Knowing how to listenYou might be saying to yourself, whaaaaaat? Yes, knowing how to listen is also a very important communication skill. However, it’s a skill that many of us, including me, take for granted. I am not doing a whole lot in that direction, except acknowledging that it is important to do so and reading up on some strategies in Carnegie’s book (see below). What can you do about it? Get a book on communication skills and you’ll sure find it there. Plus, take notice: don’t interrupt when somebody talks; stay interested when somebody talks; ask questions. Basically, when somebody talks, stay active, don’t daydream.

Being a good communicator will not come right away. This is a long-term process because it is a change that has to come from inside of you. Make a dedication and evaluate your progress every 1/2 year (or more often — the more the better). You’ll see a difference. This is a skill that will help you in other areas of you life. It is a universal, whatever-you-do skill. It has a potential to be a difference maker. Take it seriously.

On a related note, a classic book that everybody should read (I’m finishing it slowly), is Dale Carnegie’s How To Win Friends and Influence People. I am highly recommending it, as are hundreds of users on Amazon (it has almost a 5 star rating).

So, say it to yourself and try to achieve it: I am a software craftsman and I know how to communicate well.

Great Programmers' Traits

I found an interesting reply to a pretty good post, Kick-ass Software Developer looking for work, submitted by an anonymous reader. Take a look, as I think they’re quite interesting. In the quest to becoming a craftsman, I think this is a pretty good guideline. It’s certainly one I will keep an eye on, and judge the progress I’m making. This is the best list I’ve seen so far.

Posted: 2004/6/10Re: Kick-ass Software Developer looking for work

I’ve had the liberty to work with a few of great programmers. They have had a number of traits that good or average programmers lack. Each of them had a few of these, but I don’t think any had all of them.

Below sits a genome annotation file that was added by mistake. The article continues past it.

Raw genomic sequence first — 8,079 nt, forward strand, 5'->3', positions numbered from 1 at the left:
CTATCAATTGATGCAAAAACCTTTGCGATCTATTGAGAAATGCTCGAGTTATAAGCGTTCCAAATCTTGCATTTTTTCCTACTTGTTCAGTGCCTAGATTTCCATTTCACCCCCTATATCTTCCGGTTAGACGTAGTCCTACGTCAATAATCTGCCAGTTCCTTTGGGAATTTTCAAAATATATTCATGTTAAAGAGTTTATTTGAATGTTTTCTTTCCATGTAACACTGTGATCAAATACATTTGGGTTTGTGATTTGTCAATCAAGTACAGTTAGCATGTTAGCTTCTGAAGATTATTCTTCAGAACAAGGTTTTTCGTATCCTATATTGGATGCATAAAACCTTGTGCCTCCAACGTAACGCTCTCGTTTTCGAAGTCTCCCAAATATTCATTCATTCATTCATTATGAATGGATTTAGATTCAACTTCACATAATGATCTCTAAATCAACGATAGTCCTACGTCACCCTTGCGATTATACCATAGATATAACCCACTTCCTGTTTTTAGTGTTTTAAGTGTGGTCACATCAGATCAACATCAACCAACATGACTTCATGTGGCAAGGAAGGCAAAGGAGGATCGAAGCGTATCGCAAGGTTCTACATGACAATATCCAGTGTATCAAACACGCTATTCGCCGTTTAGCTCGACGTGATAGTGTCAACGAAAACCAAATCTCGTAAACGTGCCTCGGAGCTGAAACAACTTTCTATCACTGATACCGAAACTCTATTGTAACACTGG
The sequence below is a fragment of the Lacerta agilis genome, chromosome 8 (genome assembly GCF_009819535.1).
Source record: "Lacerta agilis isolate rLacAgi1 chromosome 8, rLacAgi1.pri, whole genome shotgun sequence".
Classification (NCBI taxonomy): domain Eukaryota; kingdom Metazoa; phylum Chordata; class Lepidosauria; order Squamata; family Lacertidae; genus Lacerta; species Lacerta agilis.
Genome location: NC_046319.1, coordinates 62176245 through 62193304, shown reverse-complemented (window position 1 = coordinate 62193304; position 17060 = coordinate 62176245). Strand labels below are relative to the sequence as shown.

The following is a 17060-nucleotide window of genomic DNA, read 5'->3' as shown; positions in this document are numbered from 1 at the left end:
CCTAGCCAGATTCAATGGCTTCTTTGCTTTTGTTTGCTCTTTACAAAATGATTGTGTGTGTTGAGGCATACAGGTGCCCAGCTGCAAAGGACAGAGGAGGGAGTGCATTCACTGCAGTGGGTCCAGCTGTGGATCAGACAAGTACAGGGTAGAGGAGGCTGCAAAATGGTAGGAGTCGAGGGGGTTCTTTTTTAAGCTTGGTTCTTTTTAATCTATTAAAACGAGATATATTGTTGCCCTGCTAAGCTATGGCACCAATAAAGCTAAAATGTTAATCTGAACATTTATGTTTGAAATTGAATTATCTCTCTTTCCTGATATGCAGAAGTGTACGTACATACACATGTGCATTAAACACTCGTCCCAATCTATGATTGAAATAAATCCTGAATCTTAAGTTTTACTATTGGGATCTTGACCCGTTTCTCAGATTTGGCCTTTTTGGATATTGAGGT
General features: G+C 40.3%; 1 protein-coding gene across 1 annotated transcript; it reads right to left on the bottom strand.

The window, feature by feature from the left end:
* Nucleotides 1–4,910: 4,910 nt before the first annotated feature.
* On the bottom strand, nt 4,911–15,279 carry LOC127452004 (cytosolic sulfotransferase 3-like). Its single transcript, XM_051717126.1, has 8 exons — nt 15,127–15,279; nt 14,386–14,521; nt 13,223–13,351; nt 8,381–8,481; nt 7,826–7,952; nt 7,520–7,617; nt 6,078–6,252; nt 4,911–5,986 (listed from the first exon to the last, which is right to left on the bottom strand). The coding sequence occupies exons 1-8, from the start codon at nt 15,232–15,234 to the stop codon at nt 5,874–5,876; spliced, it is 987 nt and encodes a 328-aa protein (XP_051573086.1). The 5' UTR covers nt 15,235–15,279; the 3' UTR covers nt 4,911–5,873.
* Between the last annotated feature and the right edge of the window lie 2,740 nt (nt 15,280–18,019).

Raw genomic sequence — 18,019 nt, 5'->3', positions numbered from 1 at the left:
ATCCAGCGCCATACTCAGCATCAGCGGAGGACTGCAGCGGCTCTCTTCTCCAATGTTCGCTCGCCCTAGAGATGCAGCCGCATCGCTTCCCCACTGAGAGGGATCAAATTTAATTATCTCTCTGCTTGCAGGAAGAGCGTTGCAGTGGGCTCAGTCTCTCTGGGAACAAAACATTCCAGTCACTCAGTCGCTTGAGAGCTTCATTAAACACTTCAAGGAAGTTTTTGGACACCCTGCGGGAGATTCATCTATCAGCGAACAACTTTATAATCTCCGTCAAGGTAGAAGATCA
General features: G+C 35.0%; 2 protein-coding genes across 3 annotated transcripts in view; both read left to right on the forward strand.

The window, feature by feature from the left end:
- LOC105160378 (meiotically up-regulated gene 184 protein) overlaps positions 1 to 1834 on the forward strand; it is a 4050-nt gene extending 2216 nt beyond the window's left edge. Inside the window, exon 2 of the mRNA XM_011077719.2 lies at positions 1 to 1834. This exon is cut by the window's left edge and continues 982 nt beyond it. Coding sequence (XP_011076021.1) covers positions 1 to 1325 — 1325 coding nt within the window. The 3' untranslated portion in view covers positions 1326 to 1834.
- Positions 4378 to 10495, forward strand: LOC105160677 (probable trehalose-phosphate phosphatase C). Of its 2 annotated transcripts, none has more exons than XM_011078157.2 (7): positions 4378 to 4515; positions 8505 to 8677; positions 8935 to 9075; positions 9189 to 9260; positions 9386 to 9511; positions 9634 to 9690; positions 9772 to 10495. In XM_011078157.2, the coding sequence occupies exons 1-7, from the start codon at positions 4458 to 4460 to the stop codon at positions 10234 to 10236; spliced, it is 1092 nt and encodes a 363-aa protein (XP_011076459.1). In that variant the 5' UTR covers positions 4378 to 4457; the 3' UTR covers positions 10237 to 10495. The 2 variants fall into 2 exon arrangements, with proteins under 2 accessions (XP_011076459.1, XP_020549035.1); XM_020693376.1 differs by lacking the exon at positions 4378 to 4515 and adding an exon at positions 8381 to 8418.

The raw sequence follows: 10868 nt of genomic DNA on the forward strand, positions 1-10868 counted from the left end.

- Understanding of the customer’s perspective. A programmer that can put themselves in the customer’s shoes can stop a bad decision from becoming a nightmare. Sure, it is probably someone else’s job to design the product, but I’ve found that developers usually have the best understanding of the product on the whole. The great developer can pick out inconsistencies before they effect the end user.

- Willing to dive into unknown technology and come back with something usable in a short amount of time. Yep, the whole team may be familiar with Java, but maybe XSLT is a mystery to all. The guy that can give himself a crash course in the technology and come back and show everyone else how it’s done is going to save a lot of time, and allow the team to use technologies that save even more time.

- Able to teach others effectively. This is related to the above, but goes beyond. It allows you to hire lesser qualified people and bring them up to a much higher level.

- Stays on top of new technology. Some developers know their languages and APIs and don’t plan on learning anything new. Others are constantly adopting new technology, skills, or concepts. I’ve known developers who don’t use a computer at home after they leave the office. I know others who are constantly reading blogs, whitepapers, journals, and downloading new software. Most of the time, what you’re trying to do has been done before by someone else. The more you know of what is out there, the more likely you are not to re-invent the wheel.

- Is usually right. The sum of the knowledge and experience in a person’s life effects every decision a person makes. A good developer has seen enough and gone down the wrong path enough times to recognize the right decision.

- Is a good at leading others. This one had been done to death, but there’s nothing worse than going on vacation and coming back to find nothing done.

Just some things I’ve noticed over the years of being fortunate enough to work with very talented people.